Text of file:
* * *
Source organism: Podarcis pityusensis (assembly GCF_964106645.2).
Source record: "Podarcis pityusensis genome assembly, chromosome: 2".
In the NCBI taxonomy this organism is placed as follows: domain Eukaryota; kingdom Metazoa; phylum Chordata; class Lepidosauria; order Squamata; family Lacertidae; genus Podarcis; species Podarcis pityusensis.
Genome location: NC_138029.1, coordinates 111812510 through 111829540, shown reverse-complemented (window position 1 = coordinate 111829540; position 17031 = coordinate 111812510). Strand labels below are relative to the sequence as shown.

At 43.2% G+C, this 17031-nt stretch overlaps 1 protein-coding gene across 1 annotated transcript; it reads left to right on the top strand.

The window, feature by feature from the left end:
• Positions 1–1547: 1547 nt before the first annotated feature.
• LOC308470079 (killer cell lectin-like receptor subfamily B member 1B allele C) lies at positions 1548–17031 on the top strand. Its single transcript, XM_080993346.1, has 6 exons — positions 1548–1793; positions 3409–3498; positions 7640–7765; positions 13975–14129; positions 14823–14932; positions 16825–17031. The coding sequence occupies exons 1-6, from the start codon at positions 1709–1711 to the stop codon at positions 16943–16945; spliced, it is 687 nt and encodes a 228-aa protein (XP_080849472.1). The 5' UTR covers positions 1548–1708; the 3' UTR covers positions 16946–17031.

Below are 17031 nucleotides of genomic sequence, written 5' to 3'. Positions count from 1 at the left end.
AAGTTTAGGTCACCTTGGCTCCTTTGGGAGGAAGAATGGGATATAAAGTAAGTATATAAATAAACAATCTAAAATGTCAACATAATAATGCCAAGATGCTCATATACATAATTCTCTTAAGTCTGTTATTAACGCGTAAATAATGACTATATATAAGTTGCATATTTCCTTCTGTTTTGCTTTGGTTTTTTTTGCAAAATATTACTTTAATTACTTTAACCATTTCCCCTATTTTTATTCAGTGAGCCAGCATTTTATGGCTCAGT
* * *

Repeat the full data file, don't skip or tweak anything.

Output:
Source organism: Podarcis pityusensis (assembly GCF_964106645.2).
Source record: "Podarcis pityusensis genome assembly, chromosome: 2".
In the NCBI taxonomy this organism is placed as follows: domain Eukaryota; kingdom Metazoa; phylum Chordata; class Lepidosauria; order Squamata; family Lacertidae; genus Podarcis; species Podarcis pityusensis.
Genome location: NC_138029.1, coordinates 111812510 through 111829540, shown reverse-complemented (window position 1 = coordinate 111829540; position 17031 = coordinate 111812510). Strand labels below are relative to the sequence as shown.

At 43.2% G+C, this 17031-nt stretch overlaps 1 protein-coding gene across 1 annotated transcript; it reads left to right on the top strand.

The window, feature by feature from the left end:
• Positions 1–1547: 1547 nt before the first annotated feature.
• LOC308470079 (killer cell lectin-like receptor subfamily B member 1B allele C) lies at positions 1548–17031 on the top strand. Its single transcript, XM_080993346.1, has 6 exons — positions 1548–1793; positions 3409–3498; positions 7640–7765; positions 13975–14129; positions 14823–14932; positions 16825–17031. The coding sequence occupies exons 1-6, from the start codon at positions 1709–1711 to the stop codon at positions 16943–16945; spliced, it is 687 nt and encodes a 228-aa protein (XP_080849472.1). The 5' UTR covers positions 1548–1708; the 3' UTR covers positions 16946–17031.

Below are 17031 nucleotides of genomic sequence, written 5' to 3'. Positions count from 1 at the left end.
AAGTTTAGGTCACCTTGGCTCCTTTGGGAGGAAGAATGGGATATAAAGTAAGTATATAAATAAACAATCTAAAATGTCAACATAATAATGCCAAGATGCTCATATACATAATTCTCTTAAGTCTGTTATTAACGCGTAAATAATGACTATATATAAGTTGCATATTTCCTTCTGTTTTGCTTTGGTTTTTTTTGCAAAATATTACTTTAATTACTTTAACCATTTCCCCTATTTTTATTCAGTGAGCCAGCATTTTATGGCTCAGT